Nashville New Homes: The “Short Sale” can of worms.

I was showing one of our brand new Ole South homes this week to a first-time home buyer.  They loved the home and all of its many features, especially the fact that everything was NEW and under warranty too.

They had learned through others that new homes offered the best value for the money, and that in most cases, a new home could be purchased for the same price, or even less, than an older resale home comparable in size and features.  They had looked at other resales, and told me everything that was important to them, even the price range.  Well guess what?  We have the perfect home nearing completion!

This particular home was $169,990, complete with all appliances and closing costs paid.  Using THDA’s Great Start program for first-time homebuyers, their monthly payment, yes PITI, would be approximately $1153 with zero cash out of pocket at closing.  If they chose to place their own down-payment of approximately $5950, their monthly payment would drop to approximately $1076. 

They really liked the -0- down option, but developed a perplexing look on their faces.  They really wanted a NEW home, but there was another home, similar in size, just 2 miles away they had seen online.  It was listed for $84,900.  It was a “short sale.”

They asked, “Just what does that mean?”   I explained the basic process where the bank would hopefully agree to allow the current owner to sell the home for less than the bank was owed on the property.  “You mean to say the bank is going to let them sell that home for 84,900?”  No, not necessarily.  “Then why is it listed for that price?”

Great question.  And we Realtors know the answer.  It is just like fishing.  We know the list price is just to attract a prospect, who will then be encouraged to make an offer, which the bank, at some unknown point in time, will accept or counter.  We all know that in most cases, the bank will not approve a listing price on a pre-foreclosure home until an offer of some kind is on the table.  The general public does NOT know that.

So, in the meantime, those shopping for homes receive a unrealistic picture of home values.  Neighborhoods suffer.  Those trying to sell their homes without financial difficulty suffer.  Zillow’s “z-estimates” seem to pick up on the suffering too, lowering those home values that are automatically calculated.  People believe those values because they saw it on “the internet.”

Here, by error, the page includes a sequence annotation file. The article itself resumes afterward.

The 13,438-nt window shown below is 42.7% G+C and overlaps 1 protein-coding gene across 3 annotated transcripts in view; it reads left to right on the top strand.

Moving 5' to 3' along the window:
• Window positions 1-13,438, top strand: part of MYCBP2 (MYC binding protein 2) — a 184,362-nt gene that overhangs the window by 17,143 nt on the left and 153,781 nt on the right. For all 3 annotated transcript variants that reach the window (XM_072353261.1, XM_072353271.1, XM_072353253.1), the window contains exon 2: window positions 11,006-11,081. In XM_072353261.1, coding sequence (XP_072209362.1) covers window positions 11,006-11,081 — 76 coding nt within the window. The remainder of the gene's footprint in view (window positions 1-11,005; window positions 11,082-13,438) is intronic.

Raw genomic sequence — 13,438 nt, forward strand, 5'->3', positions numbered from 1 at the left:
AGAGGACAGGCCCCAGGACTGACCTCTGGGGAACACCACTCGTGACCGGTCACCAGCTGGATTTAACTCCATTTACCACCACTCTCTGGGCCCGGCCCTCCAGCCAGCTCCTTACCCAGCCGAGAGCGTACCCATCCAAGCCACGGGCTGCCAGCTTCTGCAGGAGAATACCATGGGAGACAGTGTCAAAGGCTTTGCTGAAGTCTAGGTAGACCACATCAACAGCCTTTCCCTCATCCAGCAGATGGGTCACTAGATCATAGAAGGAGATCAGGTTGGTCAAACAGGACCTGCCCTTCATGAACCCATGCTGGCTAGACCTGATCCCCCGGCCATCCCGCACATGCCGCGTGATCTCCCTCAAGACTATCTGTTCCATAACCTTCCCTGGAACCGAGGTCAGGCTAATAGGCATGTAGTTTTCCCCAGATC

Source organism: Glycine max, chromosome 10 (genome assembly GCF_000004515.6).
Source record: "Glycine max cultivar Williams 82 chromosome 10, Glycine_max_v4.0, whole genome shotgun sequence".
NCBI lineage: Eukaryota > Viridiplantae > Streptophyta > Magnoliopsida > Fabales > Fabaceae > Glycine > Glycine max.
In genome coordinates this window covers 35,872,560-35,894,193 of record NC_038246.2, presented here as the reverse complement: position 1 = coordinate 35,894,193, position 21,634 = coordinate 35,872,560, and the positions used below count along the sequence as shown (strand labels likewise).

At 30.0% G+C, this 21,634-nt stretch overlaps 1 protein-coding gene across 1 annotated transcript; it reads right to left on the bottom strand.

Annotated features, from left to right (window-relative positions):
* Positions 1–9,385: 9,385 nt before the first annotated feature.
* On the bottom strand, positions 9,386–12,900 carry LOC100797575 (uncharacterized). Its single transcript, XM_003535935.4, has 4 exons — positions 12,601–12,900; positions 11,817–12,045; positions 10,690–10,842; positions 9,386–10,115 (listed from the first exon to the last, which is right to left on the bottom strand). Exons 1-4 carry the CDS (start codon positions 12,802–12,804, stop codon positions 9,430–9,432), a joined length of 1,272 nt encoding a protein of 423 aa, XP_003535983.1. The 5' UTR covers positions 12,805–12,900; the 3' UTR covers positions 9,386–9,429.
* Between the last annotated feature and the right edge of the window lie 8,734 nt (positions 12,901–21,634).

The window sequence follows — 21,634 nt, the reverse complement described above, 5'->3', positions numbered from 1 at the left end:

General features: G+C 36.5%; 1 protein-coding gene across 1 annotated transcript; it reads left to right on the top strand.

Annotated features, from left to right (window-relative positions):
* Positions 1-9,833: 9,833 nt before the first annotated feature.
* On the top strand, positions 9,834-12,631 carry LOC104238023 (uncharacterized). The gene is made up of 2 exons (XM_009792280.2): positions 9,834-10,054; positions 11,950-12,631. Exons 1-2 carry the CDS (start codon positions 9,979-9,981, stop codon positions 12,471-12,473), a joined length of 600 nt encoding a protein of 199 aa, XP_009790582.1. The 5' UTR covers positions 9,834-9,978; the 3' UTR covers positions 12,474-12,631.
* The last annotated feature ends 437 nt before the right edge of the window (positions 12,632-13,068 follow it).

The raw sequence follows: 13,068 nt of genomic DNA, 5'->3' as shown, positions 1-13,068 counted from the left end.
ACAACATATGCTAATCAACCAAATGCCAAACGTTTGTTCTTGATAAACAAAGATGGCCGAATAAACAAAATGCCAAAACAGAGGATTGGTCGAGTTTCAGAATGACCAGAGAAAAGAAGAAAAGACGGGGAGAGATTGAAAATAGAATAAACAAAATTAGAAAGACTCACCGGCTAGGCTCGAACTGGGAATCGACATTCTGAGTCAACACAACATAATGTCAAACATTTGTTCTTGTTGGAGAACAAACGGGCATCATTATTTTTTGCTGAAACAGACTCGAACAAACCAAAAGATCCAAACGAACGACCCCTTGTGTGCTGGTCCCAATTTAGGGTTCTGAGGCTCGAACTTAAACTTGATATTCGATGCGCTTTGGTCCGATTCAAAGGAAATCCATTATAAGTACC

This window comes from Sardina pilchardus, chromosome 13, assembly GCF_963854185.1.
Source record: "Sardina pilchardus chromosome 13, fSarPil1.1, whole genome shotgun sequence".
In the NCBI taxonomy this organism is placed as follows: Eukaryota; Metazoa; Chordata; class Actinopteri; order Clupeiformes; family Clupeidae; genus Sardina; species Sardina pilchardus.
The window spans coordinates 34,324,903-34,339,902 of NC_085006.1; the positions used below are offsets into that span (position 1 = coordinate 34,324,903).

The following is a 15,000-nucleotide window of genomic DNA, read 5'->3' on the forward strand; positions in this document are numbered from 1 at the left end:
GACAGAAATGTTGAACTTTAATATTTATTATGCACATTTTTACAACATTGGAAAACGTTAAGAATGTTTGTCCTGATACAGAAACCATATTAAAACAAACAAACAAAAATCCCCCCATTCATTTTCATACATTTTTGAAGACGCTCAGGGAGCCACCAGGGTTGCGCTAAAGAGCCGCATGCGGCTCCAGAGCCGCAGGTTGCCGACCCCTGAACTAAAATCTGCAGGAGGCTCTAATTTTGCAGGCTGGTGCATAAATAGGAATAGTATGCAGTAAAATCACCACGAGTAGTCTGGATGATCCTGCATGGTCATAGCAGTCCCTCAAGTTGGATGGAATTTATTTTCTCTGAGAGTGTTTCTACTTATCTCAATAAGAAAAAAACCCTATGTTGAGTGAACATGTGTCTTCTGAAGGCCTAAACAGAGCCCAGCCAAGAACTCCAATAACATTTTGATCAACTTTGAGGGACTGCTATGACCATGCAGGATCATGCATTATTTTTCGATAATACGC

Okay, let’s go ahead and open the can of worms.

 The “short sale” can be a great alternative to foreclosure and I know many Realtors that are very successful negotiating the sale of homes in this situation.  It can be a win-win situation for all involved, but only if extraordinary levels of patience can be applied.

Let’s be serious.  Wouldn’t our whole real estate economy be better off if a property could not be listed at an arbitrary price that is basically pulled out of the sky?  

Many will disagree, but ANY home listed for sale on our MLS should be able to be purchased at the price listed.  Period. 

Why can’t our MLS require all short sales to be classified a separate way without a list price, followed by the instructions?   Or, if a price has to be present, enter $1.00.  At least that way, the playing field is more level.  I know there are data fields already for short sale notations, but that still leaves the “pie-in-the-sky” listing price.  Simply put, it is “bait and switch.”  

Again, there are many great Realtors that specialize in “short sales.”  If you would like a recommendation, please feel free to contact me anytime.

Bad things happen to good people all the time.  If you know anyone that has suffered a 30% drop in income or more, that may need assistance in avoiding a foreclosure or short sale, don’t forget about THDA’s newest program, www.keepmytnhome.org.

And always remember, better times are ahead.

Trey Lewis is a licensed Real Estate Broker in the State of Tennessee with Ole South Realty, 615.896.0019  direct 615.593.6340.  Specializing in new homes in the Greater Nashville area to include Nashville, Murfreesboro, Smyrna, Clarksville, and Spring Hill, Tennessee.

Advertisements

Leave a Reply

Fill in your details below or click an icon to log in:

WordPress.com Logo

You are commenting using your WordPress.com account. Log Out / Change )

Twitter picture

You are commenting using your Twitter account. Log Out / Change )

Facebook photo

You are commenting using your Facebook account. Log Out / Change )

Google+ photo

You are commenting using your Google+ account. Log Out / Change )

Connecting to %s